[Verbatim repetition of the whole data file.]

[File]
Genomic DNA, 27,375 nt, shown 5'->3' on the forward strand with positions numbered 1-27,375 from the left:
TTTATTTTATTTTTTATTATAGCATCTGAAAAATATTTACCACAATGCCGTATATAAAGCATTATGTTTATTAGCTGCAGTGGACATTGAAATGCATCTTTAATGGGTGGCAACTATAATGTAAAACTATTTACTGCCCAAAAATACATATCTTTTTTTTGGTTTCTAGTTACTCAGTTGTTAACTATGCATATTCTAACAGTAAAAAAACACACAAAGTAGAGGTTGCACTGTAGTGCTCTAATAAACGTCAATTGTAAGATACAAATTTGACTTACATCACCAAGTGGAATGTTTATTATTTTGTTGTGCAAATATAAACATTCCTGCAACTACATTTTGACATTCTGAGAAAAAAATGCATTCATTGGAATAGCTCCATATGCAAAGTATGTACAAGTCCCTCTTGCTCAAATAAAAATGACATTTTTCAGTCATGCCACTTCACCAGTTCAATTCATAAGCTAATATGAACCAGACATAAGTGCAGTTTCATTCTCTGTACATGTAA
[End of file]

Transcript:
Genomic DNA, 27,375 nt, shown 5'->3' on the forward strand with positions numbered 1-27,375 from the left:
TTTATTTTATTTTTTATTATAGCATCTGAAAAATATTTACCACAATGCCGTATATAAAGCATTATGTTTATTAGCTGCAGTGGACATTGAAATGCATCTTTAATGGGTGGCAACTATAATGTAAAACTATTTACTGCCCAAAAATACATATCTTTTTTTTGGTTTCTAGTTACTCAGTTGTTAACTATGCATATTCTAACAGTAAAAAAACACACAAAGTAGAGGTTGCACTGTAGTGCTCTAATAAACGTCAATTGTAAGATACAAATTTGACTTACATCACCAAGTGGAATGTTTATTATTTTGTTGTGCAAATATAAACATTCCTGCAACTACATTTTGACATTCTGAGAAAAAAATGCATTCATTGGAATAGCTCCATATGCAAAGTATGTACAAGTCCCTCTTGCTCAAATAAAAATGACATTTTTCAGTCATGCCACTTCACCAGTTCAATTCATAAGCTAATATGAACCAGACATAAGTGCAGTTTCATTCTCTGTACATGTAA